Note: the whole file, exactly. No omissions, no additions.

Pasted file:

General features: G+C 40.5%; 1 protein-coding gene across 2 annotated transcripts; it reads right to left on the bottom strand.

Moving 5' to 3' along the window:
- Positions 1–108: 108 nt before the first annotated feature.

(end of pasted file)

General features: G+C 40.5%; 1 protein-coding gene across 2 annotated transcripts; it reads right to left on the bottom strand.

Moving 5' to 3' along the window:
- Positions 1–108: 108 nt before the first annotated feature.